I’ve been a ghostwriter for twenty years and love what I do. I get to take on many different characters, such as a slothful worker in a futuristic world, a husband and wife who battled cancer and won, a teenage rebel in communist Hungary, as well as dozens more. I also get to share important knowledge that was once only known to an elite few in the form of a how-to business book. However, recording family history is one of the most precious assignments. I am always honored when asked to do so.
Whoever the project, I’m always grateful for the opportunity to help my clients write their books. And I learn a lot through the process.
People sometimes ask what the most common request I get as a ghostwriter. Well, that would have to be hands down a memoir. People want me to write their life stories and adventures. Each one is so different, and each client has their own voice, message, and purpose for writing their book.
Zeroing in on the purpose
When I interview a potential client, one of my first tasks is to get their true motivation behind the book project. That’s important for a number of reasons.
For one thing, I want to help them achieve their goals. Honestly, my clients’ goals become mine as we form a writing team.
One of my favorite aspects about being a ghostwriter is that I get to become a family historian. Recording family history is like becoming a detective in a way. It requires a lot of research, intuition, and interviewing. It’s an honor to be allowed into each client’s inner circle so that I can record their stories for future generations—children, grandchildren, and great-grandchildren.
Record your memories
Many of my clients have no intention of ever publishing their memoirs. One beautifully vibrant elderly woman recently told me, “It’s just too personal.” In her case, she had me write her stories simply to understand and record her own life. She didn’t want her lessons to be lost over time. She wanted her daughters to know who she was. After all, if no one recorded her life, all those thoughts and lessons learned would vanish. It’s a valid concern. I applaud anyone who takes the time to write down their words, thoughts, and ideas for their friends and family. Yes, it takes time, but it is well worth it.
The advantage of hiring a ghostwriter to record your family history is that should you decide to have it published, you can easily self-publish on Amazon.com. It will be ready to go. There’s no obligation to have the final book published, of course, but why not give yourself the option of sharing your story with others when the time is right?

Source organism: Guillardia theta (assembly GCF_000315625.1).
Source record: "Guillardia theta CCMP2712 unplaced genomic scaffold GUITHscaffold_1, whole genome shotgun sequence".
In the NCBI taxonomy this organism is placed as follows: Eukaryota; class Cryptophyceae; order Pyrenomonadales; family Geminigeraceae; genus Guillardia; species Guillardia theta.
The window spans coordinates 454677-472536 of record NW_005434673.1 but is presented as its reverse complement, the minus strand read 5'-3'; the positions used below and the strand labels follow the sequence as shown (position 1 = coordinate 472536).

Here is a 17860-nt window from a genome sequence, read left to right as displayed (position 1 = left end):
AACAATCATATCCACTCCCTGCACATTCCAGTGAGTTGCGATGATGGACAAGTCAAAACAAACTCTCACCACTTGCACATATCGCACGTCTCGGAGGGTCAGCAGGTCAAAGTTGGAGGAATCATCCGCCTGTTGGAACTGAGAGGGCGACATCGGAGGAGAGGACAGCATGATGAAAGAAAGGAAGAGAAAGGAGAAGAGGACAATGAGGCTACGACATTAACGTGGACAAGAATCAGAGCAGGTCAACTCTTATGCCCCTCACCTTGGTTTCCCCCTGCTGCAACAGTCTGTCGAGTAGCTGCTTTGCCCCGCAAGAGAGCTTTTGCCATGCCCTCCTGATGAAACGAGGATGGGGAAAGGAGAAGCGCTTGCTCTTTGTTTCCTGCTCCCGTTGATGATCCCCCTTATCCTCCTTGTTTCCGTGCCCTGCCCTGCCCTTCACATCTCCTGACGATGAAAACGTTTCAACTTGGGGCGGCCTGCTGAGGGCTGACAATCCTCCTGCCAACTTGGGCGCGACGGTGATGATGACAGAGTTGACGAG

Appointing your family historian
While hiring a ghostwriter has many advantages, I understand that not everyone can afford the fee. If you can’t, I recommend appointing someone in your family to be the historian. Once selected, encourage and help that person interview every family member as in-depth as possible.
One tip I can offer the family historian is to capture each person’s exact words. After all, everyone has a different way of expressing themselves. There’s no right or wrong here, just jot down any idioms they might use and make a note of their mannerisms.
But whatever you do, don’t correct their grammar. You’re not their seventh-grade English teacher. If Grandpa says, “Ain’t,” keep it that way. It’s real and it’s him. Recording family history with integrity is vital for any successful book. Plus it will allow future generations a better sense of who your grandfather was. Note down exactly what each person says as they say it and use those words.
Through this journey, you will likely discover that your elders have lived through some amazing times. Perhaps your great-uncle fought in a war. Or your grandmother escaped a brutal dictator. Maybe various family members traveled to a variety of exotic locations you never knew about. Whatever the case, you’re bound to learn a lot about your family.
So, when should you start?
I mean it!
Time isn’t always on your side, especially if members of your family are getting on in years. So now is the perfect opportunity to talk with them. Go for it! And have fun!
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